01.22.2007 08:00 AM
Mediacom agrees to binding arbitration in retransmission dispute

Mediacom agreed last week to submit to binding arbitration as a means of settling its ongoing retransmission consent dispute with Sinclair Broadcast Group.

In its latest proposal to Sinclair, Mediacom would accept final binding arbitration before the FCC Media Bureau under established procedures for arbitrating retransmission consent disputes previously adopted by the FCC in the News Corp./DirecTV order published on Jan. 14, 2004.

Mediacom’s offer is consistent with the strong recommendation made by the Media Bureau in its recent order dated Jan. 12, 2007.

If both parties agree to final binding arbitration by the FCC staff, the Media Bureau said it would require Sinclair to authorize Mediacom’s continued carriage of its stations’ signals, pending arbitration and pursuant to the terms of the Nov. 30, 2006, agreement between the parties, or pursuant to the per subscriber daily rate as proposed by Sinclair to Mediacom on Jan. 11, 2007.

Although members of Congress have joined in requesting binding arbitration to resolve the dispute, Sinclair has so far refused. As of Jan. 6, 2004, Sinclair stations in 16 markets went dark on Mediacom’s system, affecting some 700,000 Mediacom subscribers.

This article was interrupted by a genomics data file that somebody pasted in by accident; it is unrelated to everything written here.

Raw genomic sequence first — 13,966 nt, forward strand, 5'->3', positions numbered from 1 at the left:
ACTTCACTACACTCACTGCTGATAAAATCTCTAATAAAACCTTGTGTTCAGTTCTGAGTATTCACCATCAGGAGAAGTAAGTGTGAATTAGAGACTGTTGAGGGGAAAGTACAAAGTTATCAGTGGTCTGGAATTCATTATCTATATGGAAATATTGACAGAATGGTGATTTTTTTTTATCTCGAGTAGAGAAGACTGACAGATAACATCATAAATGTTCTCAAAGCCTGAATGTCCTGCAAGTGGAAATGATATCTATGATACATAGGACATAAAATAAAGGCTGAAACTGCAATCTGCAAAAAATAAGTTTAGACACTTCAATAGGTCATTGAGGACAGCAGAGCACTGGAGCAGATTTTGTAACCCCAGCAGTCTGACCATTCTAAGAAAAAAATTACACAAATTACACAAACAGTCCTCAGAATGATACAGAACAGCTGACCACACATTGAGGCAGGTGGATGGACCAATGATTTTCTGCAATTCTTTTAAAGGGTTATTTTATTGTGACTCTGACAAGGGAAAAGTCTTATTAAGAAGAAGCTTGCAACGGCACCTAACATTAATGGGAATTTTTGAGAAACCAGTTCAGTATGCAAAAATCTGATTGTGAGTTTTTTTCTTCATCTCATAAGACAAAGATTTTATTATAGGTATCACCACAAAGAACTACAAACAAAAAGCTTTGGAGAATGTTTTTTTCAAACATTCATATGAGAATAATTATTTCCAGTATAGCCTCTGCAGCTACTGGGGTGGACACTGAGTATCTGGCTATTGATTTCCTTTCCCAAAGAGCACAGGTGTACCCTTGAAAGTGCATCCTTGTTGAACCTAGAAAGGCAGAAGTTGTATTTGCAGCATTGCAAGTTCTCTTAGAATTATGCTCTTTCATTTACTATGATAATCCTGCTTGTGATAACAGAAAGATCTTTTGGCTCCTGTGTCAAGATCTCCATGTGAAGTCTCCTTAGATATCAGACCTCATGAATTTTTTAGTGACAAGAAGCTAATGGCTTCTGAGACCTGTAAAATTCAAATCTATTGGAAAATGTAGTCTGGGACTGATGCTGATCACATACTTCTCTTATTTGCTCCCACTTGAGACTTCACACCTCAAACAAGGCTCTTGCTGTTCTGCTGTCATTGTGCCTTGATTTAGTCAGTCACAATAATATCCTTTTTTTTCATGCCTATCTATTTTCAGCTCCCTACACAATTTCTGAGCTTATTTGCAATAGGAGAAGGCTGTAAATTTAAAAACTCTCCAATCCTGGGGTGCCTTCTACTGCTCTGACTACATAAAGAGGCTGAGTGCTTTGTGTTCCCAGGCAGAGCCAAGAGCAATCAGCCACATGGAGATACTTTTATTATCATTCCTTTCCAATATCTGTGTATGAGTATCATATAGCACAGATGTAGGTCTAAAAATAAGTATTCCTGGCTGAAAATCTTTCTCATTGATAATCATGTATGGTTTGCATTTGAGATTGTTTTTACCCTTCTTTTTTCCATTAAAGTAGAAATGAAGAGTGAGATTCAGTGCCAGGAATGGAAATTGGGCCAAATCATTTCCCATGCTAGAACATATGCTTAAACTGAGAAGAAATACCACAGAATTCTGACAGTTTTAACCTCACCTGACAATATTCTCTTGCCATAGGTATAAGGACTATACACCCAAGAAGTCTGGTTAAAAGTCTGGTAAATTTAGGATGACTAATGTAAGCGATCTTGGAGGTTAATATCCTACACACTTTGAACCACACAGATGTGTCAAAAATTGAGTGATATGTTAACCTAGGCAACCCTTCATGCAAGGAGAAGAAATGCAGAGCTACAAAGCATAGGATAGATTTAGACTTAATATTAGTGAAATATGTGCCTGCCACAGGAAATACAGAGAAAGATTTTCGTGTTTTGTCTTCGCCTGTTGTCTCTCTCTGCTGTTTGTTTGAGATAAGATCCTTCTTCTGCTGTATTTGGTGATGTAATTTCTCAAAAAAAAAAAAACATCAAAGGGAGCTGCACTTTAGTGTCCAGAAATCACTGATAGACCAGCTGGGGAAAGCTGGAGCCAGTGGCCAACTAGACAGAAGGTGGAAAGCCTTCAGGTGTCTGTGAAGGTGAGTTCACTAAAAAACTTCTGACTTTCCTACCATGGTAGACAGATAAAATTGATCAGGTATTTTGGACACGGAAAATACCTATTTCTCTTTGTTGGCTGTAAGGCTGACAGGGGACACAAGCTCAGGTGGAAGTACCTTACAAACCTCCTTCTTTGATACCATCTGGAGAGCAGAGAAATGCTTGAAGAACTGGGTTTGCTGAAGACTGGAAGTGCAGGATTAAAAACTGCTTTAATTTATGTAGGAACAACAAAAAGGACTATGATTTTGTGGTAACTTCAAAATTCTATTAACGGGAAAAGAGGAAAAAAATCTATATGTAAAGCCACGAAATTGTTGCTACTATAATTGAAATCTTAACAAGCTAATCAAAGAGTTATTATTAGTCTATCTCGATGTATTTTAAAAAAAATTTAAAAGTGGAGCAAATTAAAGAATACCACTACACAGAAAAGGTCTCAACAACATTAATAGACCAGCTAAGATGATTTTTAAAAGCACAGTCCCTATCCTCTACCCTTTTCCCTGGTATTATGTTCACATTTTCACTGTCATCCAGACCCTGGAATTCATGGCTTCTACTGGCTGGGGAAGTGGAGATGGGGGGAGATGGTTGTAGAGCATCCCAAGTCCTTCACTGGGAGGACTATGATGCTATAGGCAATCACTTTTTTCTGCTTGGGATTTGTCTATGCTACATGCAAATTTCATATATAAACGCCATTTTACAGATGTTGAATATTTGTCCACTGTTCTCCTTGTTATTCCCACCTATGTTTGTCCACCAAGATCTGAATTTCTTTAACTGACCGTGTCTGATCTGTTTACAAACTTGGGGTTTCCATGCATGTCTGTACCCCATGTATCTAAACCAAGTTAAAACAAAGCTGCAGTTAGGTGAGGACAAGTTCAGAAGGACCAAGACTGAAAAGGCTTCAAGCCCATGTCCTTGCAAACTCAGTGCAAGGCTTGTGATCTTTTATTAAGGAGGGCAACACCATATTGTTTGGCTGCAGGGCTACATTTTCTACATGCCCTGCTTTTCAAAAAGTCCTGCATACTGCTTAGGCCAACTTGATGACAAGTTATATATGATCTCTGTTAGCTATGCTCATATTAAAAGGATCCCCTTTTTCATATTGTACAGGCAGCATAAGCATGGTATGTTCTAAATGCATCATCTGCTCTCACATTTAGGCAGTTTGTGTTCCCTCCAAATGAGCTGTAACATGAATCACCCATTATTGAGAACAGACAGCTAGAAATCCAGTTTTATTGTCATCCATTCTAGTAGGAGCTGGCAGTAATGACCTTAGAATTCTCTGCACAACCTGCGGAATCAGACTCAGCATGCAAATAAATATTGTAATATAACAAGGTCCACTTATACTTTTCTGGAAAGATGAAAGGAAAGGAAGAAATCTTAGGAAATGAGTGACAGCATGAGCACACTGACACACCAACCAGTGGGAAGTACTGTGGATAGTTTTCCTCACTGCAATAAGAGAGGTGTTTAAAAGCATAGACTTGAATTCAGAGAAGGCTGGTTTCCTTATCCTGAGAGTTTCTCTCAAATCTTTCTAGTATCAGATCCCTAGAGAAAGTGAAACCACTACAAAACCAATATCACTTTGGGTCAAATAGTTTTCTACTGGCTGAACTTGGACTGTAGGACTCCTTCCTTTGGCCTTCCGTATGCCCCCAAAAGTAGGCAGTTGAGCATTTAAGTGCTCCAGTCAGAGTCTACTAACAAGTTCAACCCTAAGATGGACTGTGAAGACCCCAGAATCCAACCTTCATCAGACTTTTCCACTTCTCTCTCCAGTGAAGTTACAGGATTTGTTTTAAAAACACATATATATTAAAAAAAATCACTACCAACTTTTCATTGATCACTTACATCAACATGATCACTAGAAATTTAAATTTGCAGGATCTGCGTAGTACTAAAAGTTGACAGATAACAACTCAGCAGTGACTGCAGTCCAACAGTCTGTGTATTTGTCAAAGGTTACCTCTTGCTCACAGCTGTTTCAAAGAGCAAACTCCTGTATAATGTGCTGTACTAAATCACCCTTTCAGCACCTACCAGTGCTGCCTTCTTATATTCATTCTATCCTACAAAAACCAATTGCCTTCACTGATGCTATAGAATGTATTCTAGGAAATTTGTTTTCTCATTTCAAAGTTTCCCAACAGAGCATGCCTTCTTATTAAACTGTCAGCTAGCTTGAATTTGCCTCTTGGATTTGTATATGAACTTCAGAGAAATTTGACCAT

Sinclair is elevating the profile of the retransmission issue. Sinclair noted that there are now many alternative ways the public can continue to view its stations, including free, over-the-air transmission and carriage by Mediacom’s competitors such as DirecTV and the DISH Network, and in parts of Cedar Rapids, IA, cable operator McLeod USA.

Iowa, a major Mediacom market, was hit hardest by the turnoff. Last week, the "Iowa View" newspaper reported that Sinclair was about to apply its Mediacom strategy to Comcast cable systems by pulling the plug on 30 stations in 23 Comcast cable markets as of Feb. 5. If it does, the Sinclair-Comcast feud could affect an estimated 3 million subscribers. As it did in Mediacom, Sinclair is demanding that Comcast pay cash for its programs.



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